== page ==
Shinhye Kang (Bloomberg) -- European regulators cleared SK Hynix Inc.’s $9 billion acquisition of Intel Corp.’s Nand storage unit, taking another step toward sealing a deal to strengthen the Asian chipmaker’s position in the booming memory market.
The European Commission has granted approval for the acquisition, the regulator said in a statement Friday. Hynix had earlier secured a greenlight from U.S. regulators and awaits approval from the U.K. and China. Icheon, South Korea-based Hynix, which announced the deal in October, is trying to win approval from the remaining countries this year.
The clearance comes as the Biden administration is reviewing semiconductor supply chains in the wake of a global chip shortage. If Hynix succeeds in getting signoffs from the remaining governments, it will cement its position as the largest Nand producer after Samsung Electronics Co. Meanwhile, Intel gains funds to invest in its faster-growing logic businesses.
Hynix will pay $7 billion in the deal’s first phase and the rest by March 2025. It is set to take over Intel’s facility in Dalian, China, by the end of 2021, boosting its market share of flash memory components used in computers and other devices to more than 20%. As of the fourth quarter of 2020, Hynix’s Nand market share was 11.6%, while Intel’s was 8.6%. Samsung dominates with 32.9% of the market, according to research firm TrendForce.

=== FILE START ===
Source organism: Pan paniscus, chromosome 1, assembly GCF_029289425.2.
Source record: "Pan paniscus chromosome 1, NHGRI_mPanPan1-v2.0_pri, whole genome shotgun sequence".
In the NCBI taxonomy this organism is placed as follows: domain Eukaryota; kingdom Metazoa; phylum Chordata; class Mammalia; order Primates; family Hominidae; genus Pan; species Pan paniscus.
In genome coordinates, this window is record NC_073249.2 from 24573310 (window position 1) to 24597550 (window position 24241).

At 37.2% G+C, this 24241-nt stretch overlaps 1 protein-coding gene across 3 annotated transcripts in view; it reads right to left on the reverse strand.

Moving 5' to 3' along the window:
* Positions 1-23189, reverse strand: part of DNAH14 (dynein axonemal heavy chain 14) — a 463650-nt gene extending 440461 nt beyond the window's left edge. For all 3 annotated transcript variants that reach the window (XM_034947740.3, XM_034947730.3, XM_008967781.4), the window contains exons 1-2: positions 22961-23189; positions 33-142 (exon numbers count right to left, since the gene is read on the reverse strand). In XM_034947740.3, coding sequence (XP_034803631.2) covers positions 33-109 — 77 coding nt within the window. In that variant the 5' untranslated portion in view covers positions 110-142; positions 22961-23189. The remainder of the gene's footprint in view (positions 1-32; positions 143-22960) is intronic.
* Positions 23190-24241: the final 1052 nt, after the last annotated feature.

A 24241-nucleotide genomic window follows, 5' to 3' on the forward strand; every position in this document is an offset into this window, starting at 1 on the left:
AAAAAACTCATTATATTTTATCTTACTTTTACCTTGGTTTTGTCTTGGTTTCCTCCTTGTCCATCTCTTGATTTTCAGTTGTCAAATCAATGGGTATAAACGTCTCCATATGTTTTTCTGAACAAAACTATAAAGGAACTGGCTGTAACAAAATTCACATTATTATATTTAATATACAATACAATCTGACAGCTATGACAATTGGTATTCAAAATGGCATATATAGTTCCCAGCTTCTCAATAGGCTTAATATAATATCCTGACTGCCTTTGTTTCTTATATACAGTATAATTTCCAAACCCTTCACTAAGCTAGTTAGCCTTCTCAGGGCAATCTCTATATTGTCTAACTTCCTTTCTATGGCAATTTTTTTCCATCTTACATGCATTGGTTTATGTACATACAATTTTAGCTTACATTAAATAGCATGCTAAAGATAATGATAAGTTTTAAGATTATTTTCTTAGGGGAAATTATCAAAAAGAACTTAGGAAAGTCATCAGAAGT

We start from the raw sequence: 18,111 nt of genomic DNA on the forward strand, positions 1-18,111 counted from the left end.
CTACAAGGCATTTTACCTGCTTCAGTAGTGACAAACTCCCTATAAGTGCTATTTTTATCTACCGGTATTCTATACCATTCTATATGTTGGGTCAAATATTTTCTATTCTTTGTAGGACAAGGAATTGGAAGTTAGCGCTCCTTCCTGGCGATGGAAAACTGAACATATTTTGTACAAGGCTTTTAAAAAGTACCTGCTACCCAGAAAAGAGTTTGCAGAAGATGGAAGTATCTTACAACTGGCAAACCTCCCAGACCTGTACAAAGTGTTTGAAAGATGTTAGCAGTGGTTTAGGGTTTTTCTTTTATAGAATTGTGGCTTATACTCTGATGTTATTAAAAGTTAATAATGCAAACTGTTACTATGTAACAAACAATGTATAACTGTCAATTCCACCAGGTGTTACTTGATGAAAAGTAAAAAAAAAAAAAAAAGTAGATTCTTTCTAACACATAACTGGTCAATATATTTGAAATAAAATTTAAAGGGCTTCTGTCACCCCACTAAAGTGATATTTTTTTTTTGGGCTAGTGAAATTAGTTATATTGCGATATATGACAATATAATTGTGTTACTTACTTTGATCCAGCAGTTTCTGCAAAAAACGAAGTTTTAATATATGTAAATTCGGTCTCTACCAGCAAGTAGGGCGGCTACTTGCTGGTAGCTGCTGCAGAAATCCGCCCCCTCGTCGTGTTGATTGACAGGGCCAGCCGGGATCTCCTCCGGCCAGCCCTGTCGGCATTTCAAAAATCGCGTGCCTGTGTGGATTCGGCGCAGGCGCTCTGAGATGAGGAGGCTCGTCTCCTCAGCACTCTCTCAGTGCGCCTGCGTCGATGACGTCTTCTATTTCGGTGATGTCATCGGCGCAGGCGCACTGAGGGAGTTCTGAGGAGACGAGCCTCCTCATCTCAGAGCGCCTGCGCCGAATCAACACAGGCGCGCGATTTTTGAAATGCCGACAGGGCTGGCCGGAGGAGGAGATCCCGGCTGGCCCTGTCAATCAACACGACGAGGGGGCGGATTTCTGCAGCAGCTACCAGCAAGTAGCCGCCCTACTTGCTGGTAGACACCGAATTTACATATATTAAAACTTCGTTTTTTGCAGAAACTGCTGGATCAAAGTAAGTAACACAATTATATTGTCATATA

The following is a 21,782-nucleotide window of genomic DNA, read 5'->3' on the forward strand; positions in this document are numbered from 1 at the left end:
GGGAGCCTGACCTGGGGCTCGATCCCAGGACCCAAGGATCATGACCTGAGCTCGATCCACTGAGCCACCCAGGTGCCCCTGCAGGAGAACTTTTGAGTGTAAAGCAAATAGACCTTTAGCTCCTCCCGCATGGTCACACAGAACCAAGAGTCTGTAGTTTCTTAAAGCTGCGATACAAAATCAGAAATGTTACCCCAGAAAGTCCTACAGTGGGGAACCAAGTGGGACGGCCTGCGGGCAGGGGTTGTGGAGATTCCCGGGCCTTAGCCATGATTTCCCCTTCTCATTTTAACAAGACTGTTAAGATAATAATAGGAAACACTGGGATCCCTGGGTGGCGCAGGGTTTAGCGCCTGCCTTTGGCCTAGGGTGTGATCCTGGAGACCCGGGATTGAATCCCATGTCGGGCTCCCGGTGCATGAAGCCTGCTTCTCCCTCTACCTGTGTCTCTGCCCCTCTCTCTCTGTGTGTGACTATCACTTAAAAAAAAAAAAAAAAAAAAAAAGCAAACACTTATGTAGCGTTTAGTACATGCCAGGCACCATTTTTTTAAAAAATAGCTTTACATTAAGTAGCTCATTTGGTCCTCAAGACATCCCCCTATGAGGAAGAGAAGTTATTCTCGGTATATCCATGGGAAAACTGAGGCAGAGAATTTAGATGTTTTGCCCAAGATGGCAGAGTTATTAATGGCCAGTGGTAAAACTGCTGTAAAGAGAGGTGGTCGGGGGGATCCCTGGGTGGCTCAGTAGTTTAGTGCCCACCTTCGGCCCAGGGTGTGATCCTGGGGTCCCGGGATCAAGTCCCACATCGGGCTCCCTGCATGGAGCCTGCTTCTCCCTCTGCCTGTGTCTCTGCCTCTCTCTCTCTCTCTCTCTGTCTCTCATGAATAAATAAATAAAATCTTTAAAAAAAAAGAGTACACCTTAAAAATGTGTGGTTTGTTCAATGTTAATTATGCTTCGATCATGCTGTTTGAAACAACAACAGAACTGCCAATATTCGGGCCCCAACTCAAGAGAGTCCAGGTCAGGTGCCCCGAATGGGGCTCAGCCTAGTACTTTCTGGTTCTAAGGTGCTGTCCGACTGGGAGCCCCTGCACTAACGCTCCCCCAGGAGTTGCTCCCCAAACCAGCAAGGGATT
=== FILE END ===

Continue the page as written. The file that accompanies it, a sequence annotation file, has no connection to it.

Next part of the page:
Hynix plans to more than triple its flash-memory revenue over five years through the acquisition, Chief Executive Officer Lee Seok-hee said in November.
“The proposed acquisition will help SK Hynix expand its global footprint, adding complementary memory technology,” the company said in a statement. “SK Hynix expects to enhance its expertise through the acquisition.”